“Everything in the universe has a purpose. Indeed the invisible intelligence that flows through everything in a purposeful fashion is also flowing through you.”
Vallabhacharya Science Centre, Bangalore.
She was running through the corridor now. Running as fast as she could.
“May I come in, sir?” Simren was panting. She was late. Again.
She knew he wouldn’t taunt her like the others did. Her perpetual habit of being late for class, never really made Dr. Charak, their lecturer, angry, but she also knew that it disappointed him, and that was reason enough for her to die of guilt. Despite being late for each and every lecture, this kind, patient, and not to mention, disturbingly handsome man of 50(!) had always been very nice to her.
Every now and then he was in the habit of saying: “Time is what we want most but what we use worst”, which everyone knew was meant for Simren, but indirectly so. He had never insulted or mocked her directly. But whatever he said always seemed to have an impact on her, and on everyone else as well. His spectators always hung on to each and every word he said, as if the words had a certain gravity of their own, a certain force that even had the ability to make them hold on to their breath sometimes. At least, even if not on men ( and these men usually belonged to the population of the old, or the envious), Dr. Charak has always had this effect on women, irrespective of age. But no one could deny that there was something strange about him. His wise eyes (which looked a little crazy when he was excited, but left women swooning nevertheless) gave people the impression that they could look into their minds and read what they were thinking.
Dr. Charak had acquired the image of a man with a kind heart but a slightly intimidating personality.
“May I come in, sir?” He hadn’t heard her the first time. That was unusual. He was known to be a vigilant person, catching the slightest buzz or the ping of a text from the mobile phones of any one in the audience, and then politely asking them to switch it off. Something was different today, he was distracted.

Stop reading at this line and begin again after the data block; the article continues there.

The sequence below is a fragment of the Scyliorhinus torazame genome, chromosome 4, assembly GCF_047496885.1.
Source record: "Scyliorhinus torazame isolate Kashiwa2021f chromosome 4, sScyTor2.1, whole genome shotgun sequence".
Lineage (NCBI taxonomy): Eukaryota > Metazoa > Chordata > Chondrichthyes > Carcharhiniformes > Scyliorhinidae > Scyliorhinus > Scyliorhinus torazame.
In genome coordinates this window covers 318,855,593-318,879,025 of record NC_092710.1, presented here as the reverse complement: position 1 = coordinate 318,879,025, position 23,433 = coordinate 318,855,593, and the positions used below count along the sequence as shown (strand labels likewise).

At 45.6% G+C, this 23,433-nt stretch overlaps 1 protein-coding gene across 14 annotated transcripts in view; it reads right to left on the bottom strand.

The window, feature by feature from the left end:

“Yes…yes you may.”
Squinting into the auditorium, Simren waited for her eyes to adjust to the the room dimly lit by the projector showing the pictures depicting the ‘Big Bang’, the event that had triggered the expansion of the universe to it’s present state.
~The Big Bang~
Dr. Charak was staring at the pictures.
Life was so uncertain. So many many years back, an event had triggered the expansion of the universe, and the evolution of planets, stars, and even mankind, and now mankind itself had the power to trigger events that can cause destruction.
“As I was saying…14 million years ago, the universe was in a hot, dense state, and then an EXPLOSION,” Dr. Charak liked to emphasize on certain words (by almost shouting) and pause for dramatic effect, “…led to the birth and expansion…of the universe or the Brahmand as we know it today. Before this explosion….nothing existed….nothing at all…not even satya or truth….it was completely empty, shunya thaa…shunya…”
“Now tell me, what….is this?” he asked, pointing at the glass of water kept at the edge of his desk.
“A glass of water, sir” exclaimed a very excited Arjun. Arjun, the cute-but-annoying sycophant.
“Very good, Captain Obvious” retorted Deepanwita, and the entire room broke into laughter, except of course, Arjun.
“Haha yes yes, it’s a glass of water….now imagine…imagine this…is Lord Bramha, Prajapati.”